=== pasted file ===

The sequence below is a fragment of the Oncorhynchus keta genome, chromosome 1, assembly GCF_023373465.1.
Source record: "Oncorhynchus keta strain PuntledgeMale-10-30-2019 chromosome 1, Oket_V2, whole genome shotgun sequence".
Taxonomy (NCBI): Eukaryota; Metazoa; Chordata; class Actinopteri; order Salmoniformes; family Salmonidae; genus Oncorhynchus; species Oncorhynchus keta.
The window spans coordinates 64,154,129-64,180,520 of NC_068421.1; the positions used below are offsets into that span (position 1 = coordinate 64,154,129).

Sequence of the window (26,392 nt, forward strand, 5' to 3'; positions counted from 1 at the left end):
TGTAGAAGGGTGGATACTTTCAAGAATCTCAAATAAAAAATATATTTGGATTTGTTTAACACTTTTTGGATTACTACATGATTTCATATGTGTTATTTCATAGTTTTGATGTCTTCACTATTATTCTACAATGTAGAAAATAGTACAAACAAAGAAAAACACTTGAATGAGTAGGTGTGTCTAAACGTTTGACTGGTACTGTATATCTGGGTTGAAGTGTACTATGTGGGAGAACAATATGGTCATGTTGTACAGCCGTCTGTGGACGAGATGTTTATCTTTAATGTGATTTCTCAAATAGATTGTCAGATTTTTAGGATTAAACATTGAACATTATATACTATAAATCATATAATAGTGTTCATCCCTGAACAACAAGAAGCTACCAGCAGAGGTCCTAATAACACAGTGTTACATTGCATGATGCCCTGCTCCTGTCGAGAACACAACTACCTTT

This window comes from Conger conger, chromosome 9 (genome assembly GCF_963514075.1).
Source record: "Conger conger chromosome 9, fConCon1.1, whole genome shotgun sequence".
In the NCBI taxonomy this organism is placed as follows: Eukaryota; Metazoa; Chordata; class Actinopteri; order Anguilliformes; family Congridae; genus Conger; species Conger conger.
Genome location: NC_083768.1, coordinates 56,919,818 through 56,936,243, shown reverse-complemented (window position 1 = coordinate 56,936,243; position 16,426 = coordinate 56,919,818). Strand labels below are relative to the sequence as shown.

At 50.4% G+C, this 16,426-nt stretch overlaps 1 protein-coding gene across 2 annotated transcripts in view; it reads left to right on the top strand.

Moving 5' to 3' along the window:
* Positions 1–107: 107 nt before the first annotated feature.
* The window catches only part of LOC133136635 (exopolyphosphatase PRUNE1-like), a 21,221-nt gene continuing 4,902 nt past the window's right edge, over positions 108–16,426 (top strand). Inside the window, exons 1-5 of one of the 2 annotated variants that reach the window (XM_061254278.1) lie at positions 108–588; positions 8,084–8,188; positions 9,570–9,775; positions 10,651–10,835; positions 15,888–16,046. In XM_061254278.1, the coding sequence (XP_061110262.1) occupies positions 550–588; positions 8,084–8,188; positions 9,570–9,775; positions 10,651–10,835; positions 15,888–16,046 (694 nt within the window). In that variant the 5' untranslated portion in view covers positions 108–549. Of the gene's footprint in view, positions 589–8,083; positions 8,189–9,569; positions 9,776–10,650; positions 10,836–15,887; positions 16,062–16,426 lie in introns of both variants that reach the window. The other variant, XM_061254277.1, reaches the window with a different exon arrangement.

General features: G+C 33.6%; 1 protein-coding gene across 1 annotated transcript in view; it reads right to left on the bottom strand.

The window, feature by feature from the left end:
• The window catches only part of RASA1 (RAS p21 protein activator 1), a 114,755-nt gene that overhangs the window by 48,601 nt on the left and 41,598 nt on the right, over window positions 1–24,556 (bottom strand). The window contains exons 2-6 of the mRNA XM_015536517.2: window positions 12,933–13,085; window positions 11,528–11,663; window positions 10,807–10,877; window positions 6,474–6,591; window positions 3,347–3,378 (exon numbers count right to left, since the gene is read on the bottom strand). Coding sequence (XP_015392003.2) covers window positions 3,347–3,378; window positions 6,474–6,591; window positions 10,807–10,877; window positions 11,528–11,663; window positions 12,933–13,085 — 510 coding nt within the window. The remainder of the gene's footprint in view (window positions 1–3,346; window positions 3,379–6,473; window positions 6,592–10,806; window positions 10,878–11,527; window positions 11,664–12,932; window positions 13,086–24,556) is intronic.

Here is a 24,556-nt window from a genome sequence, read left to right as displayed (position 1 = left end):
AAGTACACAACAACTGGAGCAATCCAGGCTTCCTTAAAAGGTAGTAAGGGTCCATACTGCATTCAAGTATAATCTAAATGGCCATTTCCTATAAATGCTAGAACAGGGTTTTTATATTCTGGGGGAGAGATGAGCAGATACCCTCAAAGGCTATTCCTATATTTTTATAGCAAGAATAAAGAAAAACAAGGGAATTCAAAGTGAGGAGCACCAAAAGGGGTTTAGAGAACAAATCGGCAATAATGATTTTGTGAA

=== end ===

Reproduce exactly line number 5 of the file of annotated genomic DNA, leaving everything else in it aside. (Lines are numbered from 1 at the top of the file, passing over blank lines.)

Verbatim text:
Sequence of the window (26,392 nt, forward strand, 5' to 3'; positions counted from 1 at the left end):